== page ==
We need to analyze our personal, institutional, and political responses. We urgently need to learn from our success and failures, and we must conduct a critical evaluation of our response so far. It’s okay to allow ourselves to change. It is not okay to be comfortable with what is going on.
Dr. Edwin Asturias, Professor of Pediatrics-Infectious Disease at the CU School of Medicine, Professor of Epidemiology and Director of Latin American Projects for the Center for Global Health at the Colorado School of Public Health:
Latin America is the 2nd largest epicenter of COVID-19 in the world. Countries that took early consistent actions based on science have done better. Countries with robust universal health systems based on primary care have lower mortality. Upscaling testing for COVID-19 is critical. The boxing-in strategy is simple and clear for the population. Gradual reopening of the economy is better while maintaining closure of schools, bars, and large gatherings.
KRISTAN UHLENBROCK: What are some preventative strategies that have been implemented across your regions or your countries that you've been focused on?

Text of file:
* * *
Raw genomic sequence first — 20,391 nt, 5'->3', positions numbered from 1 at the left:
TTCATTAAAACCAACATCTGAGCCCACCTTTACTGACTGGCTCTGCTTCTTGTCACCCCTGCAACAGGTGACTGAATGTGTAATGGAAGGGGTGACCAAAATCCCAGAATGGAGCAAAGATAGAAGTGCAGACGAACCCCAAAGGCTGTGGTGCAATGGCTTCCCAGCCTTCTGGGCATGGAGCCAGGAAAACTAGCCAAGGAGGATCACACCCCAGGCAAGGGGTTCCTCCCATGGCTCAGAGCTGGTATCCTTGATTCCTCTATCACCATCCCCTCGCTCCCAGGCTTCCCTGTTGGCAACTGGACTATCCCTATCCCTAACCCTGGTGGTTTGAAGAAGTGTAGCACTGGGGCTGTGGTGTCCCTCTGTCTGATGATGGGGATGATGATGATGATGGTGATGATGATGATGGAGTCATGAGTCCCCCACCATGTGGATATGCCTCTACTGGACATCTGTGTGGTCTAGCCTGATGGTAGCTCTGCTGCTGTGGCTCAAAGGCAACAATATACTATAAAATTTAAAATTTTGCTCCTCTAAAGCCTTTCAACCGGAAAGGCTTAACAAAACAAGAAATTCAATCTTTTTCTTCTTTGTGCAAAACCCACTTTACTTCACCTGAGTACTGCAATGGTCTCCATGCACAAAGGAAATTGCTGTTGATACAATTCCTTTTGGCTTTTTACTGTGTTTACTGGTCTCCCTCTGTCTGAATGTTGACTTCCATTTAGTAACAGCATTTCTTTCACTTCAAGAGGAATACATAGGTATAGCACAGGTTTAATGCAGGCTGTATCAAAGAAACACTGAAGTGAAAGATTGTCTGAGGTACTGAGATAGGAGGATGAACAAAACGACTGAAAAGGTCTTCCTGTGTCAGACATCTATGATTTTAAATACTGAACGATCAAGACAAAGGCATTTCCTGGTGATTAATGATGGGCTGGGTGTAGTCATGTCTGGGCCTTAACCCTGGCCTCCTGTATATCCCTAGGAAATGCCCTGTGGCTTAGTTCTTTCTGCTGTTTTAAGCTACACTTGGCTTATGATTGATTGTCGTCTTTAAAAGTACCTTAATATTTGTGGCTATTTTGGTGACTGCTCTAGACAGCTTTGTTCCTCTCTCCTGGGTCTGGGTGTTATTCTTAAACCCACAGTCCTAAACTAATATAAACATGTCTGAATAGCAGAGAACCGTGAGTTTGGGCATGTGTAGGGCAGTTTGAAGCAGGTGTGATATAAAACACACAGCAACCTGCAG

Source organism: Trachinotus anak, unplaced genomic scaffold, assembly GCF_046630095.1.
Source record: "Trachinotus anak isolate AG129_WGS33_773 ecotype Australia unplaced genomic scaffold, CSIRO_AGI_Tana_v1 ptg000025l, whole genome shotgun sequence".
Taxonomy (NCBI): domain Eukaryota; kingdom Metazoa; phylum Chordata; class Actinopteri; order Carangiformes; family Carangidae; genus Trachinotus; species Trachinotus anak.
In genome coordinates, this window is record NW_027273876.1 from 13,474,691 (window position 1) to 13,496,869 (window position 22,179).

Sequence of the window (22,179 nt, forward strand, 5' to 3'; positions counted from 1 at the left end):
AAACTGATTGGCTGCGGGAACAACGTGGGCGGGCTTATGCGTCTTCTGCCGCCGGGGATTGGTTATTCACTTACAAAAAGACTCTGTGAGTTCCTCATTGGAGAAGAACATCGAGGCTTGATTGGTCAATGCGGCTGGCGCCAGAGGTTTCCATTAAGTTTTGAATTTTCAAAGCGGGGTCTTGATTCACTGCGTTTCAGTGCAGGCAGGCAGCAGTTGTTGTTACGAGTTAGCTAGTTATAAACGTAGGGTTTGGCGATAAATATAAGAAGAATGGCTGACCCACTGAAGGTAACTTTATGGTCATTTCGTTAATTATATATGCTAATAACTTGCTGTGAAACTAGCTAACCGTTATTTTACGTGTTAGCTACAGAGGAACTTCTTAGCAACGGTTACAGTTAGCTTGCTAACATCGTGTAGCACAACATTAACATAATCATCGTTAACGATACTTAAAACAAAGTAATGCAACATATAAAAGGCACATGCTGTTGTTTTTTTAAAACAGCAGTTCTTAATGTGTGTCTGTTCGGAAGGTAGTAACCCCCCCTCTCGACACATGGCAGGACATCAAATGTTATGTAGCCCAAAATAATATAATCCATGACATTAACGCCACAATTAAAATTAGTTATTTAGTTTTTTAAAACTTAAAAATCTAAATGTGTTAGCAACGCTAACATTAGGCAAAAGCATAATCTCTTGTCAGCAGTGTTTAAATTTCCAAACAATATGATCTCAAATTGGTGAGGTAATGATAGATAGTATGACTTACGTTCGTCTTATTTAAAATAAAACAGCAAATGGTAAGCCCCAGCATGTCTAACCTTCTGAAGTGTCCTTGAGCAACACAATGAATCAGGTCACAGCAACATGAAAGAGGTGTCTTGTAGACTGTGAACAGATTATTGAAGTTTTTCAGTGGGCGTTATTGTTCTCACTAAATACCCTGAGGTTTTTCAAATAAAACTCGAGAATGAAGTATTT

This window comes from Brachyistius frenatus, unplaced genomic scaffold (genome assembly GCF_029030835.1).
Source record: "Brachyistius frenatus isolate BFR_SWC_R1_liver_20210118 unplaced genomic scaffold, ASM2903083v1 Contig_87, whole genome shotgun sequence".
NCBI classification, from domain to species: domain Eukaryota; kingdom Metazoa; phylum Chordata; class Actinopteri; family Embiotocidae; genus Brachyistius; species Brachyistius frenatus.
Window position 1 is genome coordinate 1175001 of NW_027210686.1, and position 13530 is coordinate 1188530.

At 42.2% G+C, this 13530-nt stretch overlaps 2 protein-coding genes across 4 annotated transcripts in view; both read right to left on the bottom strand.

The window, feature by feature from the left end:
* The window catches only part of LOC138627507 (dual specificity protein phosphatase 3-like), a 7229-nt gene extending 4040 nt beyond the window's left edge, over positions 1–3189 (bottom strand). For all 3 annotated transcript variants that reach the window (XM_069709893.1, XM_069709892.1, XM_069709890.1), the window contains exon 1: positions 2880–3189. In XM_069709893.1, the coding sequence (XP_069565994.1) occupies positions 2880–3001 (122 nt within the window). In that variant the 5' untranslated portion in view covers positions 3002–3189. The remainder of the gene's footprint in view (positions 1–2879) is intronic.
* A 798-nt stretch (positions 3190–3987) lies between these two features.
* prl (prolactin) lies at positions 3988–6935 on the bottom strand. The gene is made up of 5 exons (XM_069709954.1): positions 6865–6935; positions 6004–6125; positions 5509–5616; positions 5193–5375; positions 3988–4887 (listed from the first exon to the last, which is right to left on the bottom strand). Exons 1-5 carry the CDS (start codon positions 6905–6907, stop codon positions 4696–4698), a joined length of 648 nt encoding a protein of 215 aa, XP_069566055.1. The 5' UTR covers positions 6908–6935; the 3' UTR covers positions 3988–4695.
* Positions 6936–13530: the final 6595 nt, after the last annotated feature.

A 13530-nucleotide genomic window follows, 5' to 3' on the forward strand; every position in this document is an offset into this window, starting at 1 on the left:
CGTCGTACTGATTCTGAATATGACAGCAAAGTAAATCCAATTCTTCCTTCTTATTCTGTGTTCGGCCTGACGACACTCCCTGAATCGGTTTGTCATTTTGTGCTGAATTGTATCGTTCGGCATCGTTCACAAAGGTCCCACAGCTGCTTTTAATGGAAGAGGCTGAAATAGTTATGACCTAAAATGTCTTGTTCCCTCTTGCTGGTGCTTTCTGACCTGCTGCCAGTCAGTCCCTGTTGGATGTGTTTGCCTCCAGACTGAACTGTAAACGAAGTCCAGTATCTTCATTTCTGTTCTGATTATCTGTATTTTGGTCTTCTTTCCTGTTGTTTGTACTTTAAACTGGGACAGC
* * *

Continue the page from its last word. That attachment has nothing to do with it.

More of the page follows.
EA: One factor that delayed our outbreak - that didn't come until late May, beginning of June - was the implementation of a mandate for universal masks. That was implemented in Guatemala a month after the first case, even when the World Health Organization and many countries were not recommending that as a as a strategy.
Masks are one of the most important strategies that we can have, even if it isn't as good as a complete lockdown of a country. In many of these countries, the economy really cannot survive that lockdown for that long. Universal use of masks can be crucial. Back in May, 90% of the population in our [vendor markets] was wearing a mask, but only 60% were wearing it correctly. Most recently, about a week or week and a half ago, 98% of the people in those markets are wearing a mask and 90% have been using that correctly. So I think that really has helped tremendously in that process.